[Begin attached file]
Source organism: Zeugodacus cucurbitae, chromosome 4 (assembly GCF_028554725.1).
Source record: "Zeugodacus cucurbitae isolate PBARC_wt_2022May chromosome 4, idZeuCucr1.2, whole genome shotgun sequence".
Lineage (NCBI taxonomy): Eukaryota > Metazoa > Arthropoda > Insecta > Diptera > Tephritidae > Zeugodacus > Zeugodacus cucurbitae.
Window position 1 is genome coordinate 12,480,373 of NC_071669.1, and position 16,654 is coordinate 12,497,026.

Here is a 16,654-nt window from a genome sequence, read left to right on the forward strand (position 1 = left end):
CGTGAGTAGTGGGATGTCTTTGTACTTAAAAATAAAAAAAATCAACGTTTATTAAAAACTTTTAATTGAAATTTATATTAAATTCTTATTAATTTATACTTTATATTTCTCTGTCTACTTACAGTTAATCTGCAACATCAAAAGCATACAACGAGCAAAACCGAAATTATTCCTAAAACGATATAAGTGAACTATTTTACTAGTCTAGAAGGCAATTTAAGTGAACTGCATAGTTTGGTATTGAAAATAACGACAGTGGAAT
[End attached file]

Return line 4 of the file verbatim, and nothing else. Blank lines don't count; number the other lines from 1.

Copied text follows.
Window position 1 is genome coordinate 12,480,373 of NC_071669.1, and position 16,654 is coordinate 12,497,026.